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Emigration from Macedonia: 1990 to 2017

By Tuesday July 17th, 2018Announcements

534,720 people from Macedonia are living overseas according to the latest UN report on migrant stock. Emigration has a long history in Macedonia and continues to be important. However, the pattern of emigration has changed significantly since independence, and this provides policy lessons and opportunities for Macedonia and its diaspora.

In 1990 the top five destinations for emigrants from Macedonia were: France, Italy, Hungary, Australia, and Turkey. However, since independence the number of emigrants to Turkey has skyrocketed overtaking all other destinations in terms of total stock (graph 1). Conversely, the emigrants in France and Hungary either returned or went elsewhere since independence.

The reason for the rise in the importance of Turkey as a destination is unclear, however, the diaspora policies of Turkey during the 1990s and 2000s may have played a part. In the 1990s Turkeys began an active policy of working with their diaspora around the world, building official links with diaspora communities. In 2012 Turkey established the Office for Turks Abroad and Related Communities (YTB). During this period, Turkey also implemented the ‘Blue Card’, which gives citizenship-style rights for immigrants of Turkish origin[1]. The Blue Card makes it easier for the Turkish diaspora to return and invest in Turkey.

Turkey’s strong economic growth and EU related reforms likely also played a big part in attracting immigrants. From 2002 to 2007, Turkish GDP growth averaged 7.1 per cent per year[2].

Turkey’s diaspora policies provide an example for Macedonia and its own diaspora. Macedonia could strengthen contact with the diaspora through new institutions that played a more active role in diaspora life. Macedonia could also implement its own version of the ‘Blue Card’ making it easier for the diaspora to invest and work in Macedonia. Similar ‘cards’ are used by several countries including Poland[3], India[4], and Ethiopia[5].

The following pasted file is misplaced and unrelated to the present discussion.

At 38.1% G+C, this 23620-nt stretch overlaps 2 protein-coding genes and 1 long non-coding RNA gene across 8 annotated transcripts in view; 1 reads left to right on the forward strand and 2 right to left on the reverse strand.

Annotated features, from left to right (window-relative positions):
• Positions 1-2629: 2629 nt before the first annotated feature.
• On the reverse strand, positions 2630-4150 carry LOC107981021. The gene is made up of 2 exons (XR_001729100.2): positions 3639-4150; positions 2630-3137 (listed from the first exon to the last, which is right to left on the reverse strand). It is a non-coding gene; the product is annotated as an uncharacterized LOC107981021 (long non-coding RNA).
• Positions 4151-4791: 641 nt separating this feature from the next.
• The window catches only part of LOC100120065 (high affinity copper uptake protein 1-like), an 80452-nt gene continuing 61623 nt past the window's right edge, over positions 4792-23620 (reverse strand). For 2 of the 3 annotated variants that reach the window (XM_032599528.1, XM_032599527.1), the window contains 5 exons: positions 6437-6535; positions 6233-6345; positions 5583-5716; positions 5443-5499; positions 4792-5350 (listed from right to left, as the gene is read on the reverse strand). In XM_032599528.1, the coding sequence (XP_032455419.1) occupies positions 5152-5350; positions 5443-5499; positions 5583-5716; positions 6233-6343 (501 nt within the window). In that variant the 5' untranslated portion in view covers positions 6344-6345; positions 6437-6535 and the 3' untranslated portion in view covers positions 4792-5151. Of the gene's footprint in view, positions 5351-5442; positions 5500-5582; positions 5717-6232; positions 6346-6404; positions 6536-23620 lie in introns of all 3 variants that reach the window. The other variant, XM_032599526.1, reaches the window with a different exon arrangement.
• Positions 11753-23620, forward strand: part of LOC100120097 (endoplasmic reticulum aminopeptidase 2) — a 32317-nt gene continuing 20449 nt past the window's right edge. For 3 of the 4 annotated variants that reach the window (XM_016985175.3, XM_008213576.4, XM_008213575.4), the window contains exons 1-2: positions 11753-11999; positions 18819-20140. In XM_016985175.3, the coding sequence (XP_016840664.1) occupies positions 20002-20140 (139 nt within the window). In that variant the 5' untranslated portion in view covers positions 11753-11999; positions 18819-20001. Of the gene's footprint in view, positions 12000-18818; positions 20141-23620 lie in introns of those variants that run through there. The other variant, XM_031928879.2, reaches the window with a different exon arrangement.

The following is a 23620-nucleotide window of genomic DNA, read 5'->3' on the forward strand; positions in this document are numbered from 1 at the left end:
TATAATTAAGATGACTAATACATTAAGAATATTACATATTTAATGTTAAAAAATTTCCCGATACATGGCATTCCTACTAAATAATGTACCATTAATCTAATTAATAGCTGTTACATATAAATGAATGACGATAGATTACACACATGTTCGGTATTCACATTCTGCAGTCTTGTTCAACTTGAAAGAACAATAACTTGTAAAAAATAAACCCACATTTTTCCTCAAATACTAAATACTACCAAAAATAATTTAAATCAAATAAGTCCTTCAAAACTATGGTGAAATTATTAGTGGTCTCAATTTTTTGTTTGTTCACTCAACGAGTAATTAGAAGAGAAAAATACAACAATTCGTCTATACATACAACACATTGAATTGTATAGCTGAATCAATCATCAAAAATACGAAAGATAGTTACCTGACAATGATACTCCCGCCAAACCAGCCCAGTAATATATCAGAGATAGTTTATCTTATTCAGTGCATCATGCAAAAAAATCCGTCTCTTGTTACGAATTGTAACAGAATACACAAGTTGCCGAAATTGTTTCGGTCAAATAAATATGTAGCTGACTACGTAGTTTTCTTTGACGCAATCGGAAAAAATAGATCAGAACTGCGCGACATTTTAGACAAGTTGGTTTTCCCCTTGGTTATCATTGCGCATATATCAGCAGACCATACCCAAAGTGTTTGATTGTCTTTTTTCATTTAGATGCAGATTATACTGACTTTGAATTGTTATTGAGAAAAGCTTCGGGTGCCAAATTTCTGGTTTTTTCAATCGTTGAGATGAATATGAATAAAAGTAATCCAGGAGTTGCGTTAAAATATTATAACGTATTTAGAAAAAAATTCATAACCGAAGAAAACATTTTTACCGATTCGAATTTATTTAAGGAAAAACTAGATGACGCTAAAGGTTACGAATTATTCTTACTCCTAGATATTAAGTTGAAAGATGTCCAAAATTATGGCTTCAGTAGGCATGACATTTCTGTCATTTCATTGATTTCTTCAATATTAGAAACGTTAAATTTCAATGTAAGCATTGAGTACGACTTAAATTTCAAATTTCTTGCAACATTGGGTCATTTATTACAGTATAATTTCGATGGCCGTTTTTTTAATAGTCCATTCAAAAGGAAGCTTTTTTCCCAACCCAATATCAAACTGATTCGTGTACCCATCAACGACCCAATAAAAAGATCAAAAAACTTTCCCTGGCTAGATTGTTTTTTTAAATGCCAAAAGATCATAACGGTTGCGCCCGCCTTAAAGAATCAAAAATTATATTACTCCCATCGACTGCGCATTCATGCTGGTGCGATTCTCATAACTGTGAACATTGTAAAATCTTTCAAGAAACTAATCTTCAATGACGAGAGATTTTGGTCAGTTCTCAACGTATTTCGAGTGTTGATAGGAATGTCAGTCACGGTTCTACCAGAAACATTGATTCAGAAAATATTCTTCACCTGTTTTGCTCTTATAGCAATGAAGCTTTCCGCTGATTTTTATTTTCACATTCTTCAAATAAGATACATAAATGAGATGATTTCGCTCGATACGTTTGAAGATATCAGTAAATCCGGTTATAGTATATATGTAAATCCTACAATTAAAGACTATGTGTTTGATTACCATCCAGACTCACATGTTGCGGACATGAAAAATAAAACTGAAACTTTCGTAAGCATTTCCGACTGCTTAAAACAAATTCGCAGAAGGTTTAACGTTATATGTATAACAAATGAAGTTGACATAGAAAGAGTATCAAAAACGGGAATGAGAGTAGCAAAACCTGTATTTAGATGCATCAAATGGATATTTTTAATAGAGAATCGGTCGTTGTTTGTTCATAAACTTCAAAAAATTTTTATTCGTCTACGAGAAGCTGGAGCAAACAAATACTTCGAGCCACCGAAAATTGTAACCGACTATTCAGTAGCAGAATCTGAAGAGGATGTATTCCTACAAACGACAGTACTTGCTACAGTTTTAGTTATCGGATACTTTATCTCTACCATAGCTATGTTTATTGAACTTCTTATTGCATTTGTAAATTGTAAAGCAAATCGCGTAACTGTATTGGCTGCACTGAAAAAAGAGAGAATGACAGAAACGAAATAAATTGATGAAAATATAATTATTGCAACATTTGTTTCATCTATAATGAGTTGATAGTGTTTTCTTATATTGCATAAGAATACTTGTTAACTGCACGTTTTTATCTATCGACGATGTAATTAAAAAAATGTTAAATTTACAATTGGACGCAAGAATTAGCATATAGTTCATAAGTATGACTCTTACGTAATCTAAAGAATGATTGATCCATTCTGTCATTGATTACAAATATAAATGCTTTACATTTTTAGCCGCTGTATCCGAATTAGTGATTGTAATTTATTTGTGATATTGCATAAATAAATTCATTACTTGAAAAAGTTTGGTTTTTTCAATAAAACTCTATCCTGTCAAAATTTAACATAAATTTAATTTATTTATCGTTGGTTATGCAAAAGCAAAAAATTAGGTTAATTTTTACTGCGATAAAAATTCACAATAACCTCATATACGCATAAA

Macedonia should also embrace reforms connected to EU ascension and use this as a selling point for the diaspora and FDI. However, above all, Macedonia should remember that there is no substitute for economic growth. Sustained economic growth and increasing living standards would likely have the strongest impact in attracting diaspora migration and investment. The new government needs to ensure a strong rebound after recent flat results.

The rise in emigrants to Turkey also provides an opportunity for companies in Macedonia. These emigrants could help foster exports and investment between the two countries. Graph 2 below shows that exports from Macedonia to Turkey have risen noticeably since 2002 (below). In March, Prime Minister Zaev talked to the Macedonian-Turkish Chamber of Commerce encouraging them to help increase Turkish investment in Macedonia[6].

Article by Brendan Filipovski, Research Manager

[1] De Bel-Air, F, (2016), ‘Migration Profile: Turkey’, Policy Brief, December 2016, Migration Policy Center at the European University

[2] UN World Development Indicators, World’s biggest diasporas.

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